NEW YORK (Reuters) - The Food and Drug Administration said on Thursday the problem that led to Kellogg Co’s cereal recall in June has been resolved.
Foul smells from some breakfast cereals had prompted the world’s largest cereal maker to voluntarily pull millions of packages from store shelves around the United States.
While the chance of serious illness from the smell was low, the products could cause nausea and diarrhea among sensitive consumers, the company said at the time.
In a notice posted on the agency’s website on Thursday, the FDA said it received no additional complaints about off-taste and odor in Kellogg cereals.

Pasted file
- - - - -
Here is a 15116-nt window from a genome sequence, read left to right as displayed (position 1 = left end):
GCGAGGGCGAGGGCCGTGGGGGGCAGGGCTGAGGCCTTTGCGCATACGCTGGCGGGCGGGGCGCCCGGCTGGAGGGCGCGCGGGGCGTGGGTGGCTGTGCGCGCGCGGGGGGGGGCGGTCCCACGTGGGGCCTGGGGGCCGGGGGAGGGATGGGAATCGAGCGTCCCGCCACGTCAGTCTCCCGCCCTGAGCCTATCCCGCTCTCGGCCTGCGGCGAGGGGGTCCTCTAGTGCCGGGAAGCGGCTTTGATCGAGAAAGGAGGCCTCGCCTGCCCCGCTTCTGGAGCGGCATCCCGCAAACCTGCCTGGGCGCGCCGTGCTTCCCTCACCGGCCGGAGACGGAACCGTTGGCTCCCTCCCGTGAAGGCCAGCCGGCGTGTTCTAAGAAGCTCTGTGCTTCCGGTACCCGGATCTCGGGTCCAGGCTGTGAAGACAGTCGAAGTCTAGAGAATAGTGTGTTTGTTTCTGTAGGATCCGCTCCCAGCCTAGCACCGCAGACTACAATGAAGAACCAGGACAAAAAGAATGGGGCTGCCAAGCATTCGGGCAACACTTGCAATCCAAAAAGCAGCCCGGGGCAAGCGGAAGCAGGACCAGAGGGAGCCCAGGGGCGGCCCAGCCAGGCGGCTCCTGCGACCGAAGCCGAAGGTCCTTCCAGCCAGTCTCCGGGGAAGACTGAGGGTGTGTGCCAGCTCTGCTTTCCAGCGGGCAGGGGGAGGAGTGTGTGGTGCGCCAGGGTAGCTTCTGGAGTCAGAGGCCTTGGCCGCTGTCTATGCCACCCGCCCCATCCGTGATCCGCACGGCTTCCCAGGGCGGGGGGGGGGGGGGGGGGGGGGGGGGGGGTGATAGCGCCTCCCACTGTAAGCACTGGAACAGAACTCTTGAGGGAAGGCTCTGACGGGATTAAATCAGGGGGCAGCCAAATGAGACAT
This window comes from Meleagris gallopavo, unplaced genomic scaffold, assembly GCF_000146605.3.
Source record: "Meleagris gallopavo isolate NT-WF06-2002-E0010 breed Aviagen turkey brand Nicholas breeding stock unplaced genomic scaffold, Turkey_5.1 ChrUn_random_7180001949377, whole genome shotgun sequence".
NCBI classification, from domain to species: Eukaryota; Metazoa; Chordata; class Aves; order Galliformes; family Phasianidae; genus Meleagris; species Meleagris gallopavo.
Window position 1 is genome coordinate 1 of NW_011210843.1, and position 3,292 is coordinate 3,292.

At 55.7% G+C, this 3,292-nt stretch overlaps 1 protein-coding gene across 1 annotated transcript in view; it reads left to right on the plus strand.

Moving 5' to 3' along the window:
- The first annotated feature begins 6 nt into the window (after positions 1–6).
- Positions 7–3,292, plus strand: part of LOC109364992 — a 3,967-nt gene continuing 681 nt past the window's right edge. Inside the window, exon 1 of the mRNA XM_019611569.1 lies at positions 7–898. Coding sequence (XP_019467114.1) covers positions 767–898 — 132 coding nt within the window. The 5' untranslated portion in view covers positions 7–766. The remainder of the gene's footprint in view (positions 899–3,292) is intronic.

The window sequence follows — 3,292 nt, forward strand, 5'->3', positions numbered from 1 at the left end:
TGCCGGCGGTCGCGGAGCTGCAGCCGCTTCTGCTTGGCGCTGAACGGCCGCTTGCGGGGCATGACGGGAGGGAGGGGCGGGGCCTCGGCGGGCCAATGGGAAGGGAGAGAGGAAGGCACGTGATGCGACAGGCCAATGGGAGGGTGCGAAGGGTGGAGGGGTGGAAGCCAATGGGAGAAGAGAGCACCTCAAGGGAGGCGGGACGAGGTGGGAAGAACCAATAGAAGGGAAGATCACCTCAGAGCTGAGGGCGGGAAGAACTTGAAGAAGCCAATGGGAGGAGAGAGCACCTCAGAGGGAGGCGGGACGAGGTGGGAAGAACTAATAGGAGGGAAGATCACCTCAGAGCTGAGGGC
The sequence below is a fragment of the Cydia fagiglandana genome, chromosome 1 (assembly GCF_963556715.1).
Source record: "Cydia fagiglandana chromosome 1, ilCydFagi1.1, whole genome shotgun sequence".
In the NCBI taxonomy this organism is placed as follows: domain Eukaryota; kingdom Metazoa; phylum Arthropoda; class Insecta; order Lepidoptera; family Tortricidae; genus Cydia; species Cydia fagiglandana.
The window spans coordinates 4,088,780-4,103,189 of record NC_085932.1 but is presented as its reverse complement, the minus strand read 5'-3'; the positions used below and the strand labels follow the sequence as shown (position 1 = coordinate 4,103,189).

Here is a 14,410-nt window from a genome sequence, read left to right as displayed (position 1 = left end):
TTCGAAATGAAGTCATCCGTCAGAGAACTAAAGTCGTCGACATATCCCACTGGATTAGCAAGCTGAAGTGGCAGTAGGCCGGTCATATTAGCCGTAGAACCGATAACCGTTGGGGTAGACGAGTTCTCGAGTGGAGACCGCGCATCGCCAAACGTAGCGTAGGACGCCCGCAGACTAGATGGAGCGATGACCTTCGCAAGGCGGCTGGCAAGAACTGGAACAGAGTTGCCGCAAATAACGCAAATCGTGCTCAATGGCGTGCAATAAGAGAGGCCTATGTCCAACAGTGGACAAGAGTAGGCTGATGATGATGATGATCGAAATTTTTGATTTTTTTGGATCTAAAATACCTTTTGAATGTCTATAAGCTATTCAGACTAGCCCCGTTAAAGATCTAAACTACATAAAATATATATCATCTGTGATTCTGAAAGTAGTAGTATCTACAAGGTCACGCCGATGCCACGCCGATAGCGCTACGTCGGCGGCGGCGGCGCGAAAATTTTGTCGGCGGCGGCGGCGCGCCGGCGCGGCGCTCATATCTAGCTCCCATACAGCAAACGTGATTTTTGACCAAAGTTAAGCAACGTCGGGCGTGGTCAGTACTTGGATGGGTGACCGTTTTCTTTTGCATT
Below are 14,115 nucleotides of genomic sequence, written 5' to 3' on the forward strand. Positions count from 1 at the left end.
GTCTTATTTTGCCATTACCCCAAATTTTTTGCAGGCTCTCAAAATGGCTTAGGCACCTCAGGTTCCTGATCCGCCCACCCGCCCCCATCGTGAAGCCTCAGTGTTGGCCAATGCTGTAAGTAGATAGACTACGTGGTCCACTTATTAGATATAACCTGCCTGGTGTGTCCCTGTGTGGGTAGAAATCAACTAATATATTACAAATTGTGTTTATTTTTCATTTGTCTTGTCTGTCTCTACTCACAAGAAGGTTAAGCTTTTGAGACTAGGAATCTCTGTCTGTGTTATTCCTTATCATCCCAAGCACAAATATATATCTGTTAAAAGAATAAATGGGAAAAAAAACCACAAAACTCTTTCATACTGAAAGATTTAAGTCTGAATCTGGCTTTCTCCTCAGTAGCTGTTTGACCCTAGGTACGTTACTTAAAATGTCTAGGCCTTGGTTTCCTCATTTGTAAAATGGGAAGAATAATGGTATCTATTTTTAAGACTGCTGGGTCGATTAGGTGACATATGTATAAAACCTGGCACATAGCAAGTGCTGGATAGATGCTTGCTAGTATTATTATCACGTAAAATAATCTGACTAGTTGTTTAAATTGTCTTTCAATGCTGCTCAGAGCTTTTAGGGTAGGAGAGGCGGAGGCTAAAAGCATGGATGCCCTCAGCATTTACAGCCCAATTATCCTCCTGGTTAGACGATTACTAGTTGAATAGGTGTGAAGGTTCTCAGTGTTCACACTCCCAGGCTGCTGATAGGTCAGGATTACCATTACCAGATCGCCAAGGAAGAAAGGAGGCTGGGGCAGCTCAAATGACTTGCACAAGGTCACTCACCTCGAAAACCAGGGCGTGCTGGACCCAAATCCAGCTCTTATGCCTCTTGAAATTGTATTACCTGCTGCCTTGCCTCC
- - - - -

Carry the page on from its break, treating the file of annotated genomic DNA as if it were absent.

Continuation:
The latest FDA announcement came just days after U.S. lawmakers sought more information on the chemical believed to be behind this summer’s recall of 28 million boxes of Corn Pops, Honey Smacks, Fruit Loops and Apple Jacks cereals.
Earlier this week, Rep. Henry Waxman and Rep. Bart Stupak, the chairmen of the U.S. Committee on Energy and Commerce and its Subcommittee on Oversight and Investigations respectively, asked Kellogg to hand over all documents relating to any assessments of the health risks posed by 2-methylnaphthalene conducted or requested by the cereal maker.
The FDA notice can be found here:
Kellogg shares were down 0.6 percent at $49.58 in after-hours trading.
Reporting by Dhanya Skariachan and Lisa Baertlein; editing by Andre Grenon
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